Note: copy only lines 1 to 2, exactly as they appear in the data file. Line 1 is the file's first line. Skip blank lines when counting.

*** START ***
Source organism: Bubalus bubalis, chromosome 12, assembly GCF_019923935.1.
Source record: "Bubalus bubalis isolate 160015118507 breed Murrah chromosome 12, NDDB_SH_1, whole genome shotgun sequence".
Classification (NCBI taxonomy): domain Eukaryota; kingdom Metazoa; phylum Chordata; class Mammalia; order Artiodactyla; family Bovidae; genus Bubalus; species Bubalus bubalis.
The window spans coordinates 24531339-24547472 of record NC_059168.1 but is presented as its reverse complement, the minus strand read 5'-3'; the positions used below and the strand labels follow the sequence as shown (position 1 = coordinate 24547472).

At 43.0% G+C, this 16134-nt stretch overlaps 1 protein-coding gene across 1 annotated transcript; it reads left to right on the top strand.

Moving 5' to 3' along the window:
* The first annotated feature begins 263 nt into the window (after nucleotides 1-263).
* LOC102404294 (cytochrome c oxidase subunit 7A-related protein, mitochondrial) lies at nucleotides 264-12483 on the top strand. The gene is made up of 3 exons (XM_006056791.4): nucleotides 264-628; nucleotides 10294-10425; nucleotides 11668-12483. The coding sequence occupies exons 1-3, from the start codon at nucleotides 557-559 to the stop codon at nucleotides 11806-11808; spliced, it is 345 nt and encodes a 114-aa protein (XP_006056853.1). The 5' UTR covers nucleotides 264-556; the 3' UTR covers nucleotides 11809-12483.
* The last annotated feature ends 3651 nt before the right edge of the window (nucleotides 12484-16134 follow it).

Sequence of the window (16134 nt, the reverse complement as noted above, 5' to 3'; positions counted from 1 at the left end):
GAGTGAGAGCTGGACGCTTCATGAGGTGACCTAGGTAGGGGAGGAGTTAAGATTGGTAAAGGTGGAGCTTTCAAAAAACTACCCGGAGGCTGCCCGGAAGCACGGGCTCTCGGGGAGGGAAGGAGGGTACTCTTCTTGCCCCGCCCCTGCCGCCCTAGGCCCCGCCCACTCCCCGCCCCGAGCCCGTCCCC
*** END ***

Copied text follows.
Source organism: Bubalus bubalis, chromosome 12, assembly GCF_019923935.1.
Source record: "Bubalus bubalis isolate 160015118507 breed Murrah chromosome 12, NDDB_SH_1, whole genome shotgun sequence".